And why you should care
We all spend a lot of time rating our players to make sure that they are comped correctly and fairly. Most of us, if not all, use the standard formula below to determine a player’s value:
Earning Potential = Avg. Bet x Hours Played x Decisions per Hour x House Advantage
We use this formula to rate players in all games, but primarily in Table Games and Slots. Slots is easy; the player signs up for a players club card, puts his card into the machine, and he’s being rated. No involvement is needed from slot personnel on the floor, unless the machine malfunctions or the player has a question. Rarely is there an issue with player ratings in Slots.
Not so in Table Games. Even though there are a lot of systems out there that perform ratings pretty much automatically, there is always a human element that can, and often does, go awry. I’ve participated in many surveillance audits of player ratings and, unfortunately, the below is what we almost always find.
1. Floor personnel didn’t use, or there isn’t, a “house” formula to determine a player’s average bets.
You would be amazed how inaccurate these averages can be. This is usually due to a floorperson using his own system for an average bet, or just guessing because he didn’t see the player make the wagers, he isn’t aware of the formula used by his department to determine an average bet, or such a formula doesn’t exist at that property.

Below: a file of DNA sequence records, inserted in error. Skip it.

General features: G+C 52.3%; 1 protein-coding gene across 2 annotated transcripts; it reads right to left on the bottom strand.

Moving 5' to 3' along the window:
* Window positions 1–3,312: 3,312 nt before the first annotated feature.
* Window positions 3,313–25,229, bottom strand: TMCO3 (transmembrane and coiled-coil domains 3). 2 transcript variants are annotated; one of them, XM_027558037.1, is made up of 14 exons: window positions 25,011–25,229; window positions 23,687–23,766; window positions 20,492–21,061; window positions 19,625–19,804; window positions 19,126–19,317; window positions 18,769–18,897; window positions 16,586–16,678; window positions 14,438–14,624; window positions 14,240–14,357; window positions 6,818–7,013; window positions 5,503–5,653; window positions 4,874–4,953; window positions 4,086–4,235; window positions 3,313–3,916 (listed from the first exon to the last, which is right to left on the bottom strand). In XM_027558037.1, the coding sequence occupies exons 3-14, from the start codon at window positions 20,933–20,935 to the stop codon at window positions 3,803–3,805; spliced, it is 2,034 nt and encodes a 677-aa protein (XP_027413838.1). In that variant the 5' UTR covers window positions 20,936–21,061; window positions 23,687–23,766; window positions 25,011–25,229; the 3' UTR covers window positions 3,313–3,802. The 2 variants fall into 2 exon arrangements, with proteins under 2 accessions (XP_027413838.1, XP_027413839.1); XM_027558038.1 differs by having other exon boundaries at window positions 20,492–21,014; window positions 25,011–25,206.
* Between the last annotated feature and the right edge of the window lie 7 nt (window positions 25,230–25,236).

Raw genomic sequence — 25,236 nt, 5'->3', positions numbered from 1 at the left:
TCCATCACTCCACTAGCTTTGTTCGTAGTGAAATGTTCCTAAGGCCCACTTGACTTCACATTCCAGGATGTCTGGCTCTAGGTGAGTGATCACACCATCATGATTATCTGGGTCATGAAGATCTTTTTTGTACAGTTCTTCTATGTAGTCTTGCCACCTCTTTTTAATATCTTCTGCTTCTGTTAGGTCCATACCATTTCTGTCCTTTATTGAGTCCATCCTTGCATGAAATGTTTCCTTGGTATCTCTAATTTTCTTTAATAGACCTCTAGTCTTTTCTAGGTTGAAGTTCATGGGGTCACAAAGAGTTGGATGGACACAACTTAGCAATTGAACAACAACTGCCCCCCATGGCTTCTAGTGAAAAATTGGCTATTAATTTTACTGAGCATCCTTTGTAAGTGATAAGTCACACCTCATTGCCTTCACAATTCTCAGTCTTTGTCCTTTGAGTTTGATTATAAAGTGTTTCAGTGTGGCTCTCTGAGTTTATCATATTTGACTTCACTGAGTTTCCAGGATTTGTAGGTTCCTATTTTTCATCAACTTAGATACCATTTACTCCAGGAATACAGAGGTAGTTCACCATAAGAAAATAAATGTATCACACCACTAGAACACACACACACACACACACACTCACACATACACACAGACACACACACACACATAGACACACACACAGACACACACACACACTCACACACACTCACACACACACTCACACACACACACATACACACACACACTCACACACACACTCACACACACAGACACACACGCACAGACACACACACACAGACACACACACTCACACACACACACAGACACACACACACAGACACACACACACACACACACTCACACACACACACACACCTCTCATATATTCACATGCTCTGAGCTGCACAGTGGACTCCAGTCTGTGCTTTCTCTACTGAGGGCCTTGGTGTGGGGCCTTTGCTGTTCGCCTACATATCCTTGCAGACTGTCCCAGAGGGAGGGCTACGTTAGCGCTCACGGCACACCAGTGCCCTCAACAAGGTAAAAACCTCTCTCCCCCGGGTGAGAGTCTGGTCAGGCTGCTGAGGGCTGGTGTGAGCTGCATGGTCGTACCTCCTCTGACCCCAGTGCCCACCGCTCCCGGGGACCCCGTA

2. Floor personnel didn’t see all of the play.
Meaning that the floor didn’t see the player start or end play, his wagers, buy-ins, or the player’s wins/losses. Floor personnel are watching more games nowadays, and don’t see everything. Dealers are often asked by their floorperson what a player wagered or walked with, but that isn’t something we should depend upon. I can tell you that surveillance doesn’t get a lot of calls requesting such information. Maybe they should.
3. No approach of the player was made.
I can’t tell you how many players we see who aren’t rated at all, and it’s not just $5 players. Floor personnel tend to miss some players who should be welcomed to the property and signed up for a players club card. These players are often listed as “refused name” players. Take a look!
4. No verification of ratings by supervisors.
Surveillance audits also frequently detect that a pit supervisor either didn’t review the rating submitted, or simply rubberstamped what a floorperson turned in. I realize that we can’t review every rating, but those of significant amounts should be reviewed for accuracy and legitimacy.
5. Fraud. There is a real potential for fraudulent ratings to occur.
In fact, I’ve seen it happen in my career too many times. Such frauds nowadays can cost a property tens of thousands of dollars very quickly and easily, and it usually involves employees working with outside agents. It is almost always predicated on a floorperson or pit clerk entering fraudulent player information that wasn’t verified by someone else.
How can you protect your property? Some properties monitor their ratings closely and report any discrepancies or suspicions to their surveillance department. Some surveillance departments audit ratings regularly to search for discrepancies and suspicious activity. I recommend both approaches.